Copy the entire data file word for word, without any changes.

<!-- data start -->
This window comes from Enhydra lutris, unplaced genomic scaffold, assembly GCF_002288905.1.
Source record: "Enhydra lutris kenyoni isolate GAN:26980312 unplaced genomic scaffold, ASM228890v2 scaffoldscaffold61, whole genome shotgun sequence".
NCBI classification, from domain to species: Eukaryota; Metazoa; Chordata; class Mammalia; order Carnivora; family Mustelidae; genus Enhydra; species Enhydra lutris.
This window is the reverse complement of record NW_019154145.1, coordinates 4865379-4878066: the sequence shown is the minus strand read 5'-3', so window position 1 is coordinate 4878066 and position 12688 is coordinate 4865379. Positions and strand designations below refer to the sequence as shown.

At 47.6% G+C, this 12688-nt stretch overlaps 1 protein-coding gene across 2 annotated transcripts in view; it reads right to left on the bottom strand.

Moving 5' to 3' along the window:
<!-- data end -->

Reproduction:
This window comes from Enhydra lutris, unplaced genomic scaffold, assembly GCF_002288905.1.
Source record: "Enhydra lutris kenyoni isolate GAN:26980312 unplaced genomic scaffold, ASM228890v2 scaffoldscaffold61, whole genome shotgun sequence".
NCBI classification, from domain to species: Eukaryota; Metazoa; Chordata; class Mammalia; order Carnivora; family Mustelidae; genus Enhydra; species Enhydra lutris.
This window is the reverse complement of record NW_019154145.1, coordinates 4865379-4878066: the sequence shown is the minus strand read 5'-3', so window position 1 is coordinate 4878066 and position 12688 is coordinate 4865379. Positions and strand designations below refer to the sequence as shown.

At 47.6% G+C, this 12688-nt stretch overlaps 1 protein-coding gene across 2 annotated transcripts in view; it reads right to left on the bottom strand.

Moving 5' to 3' along the window: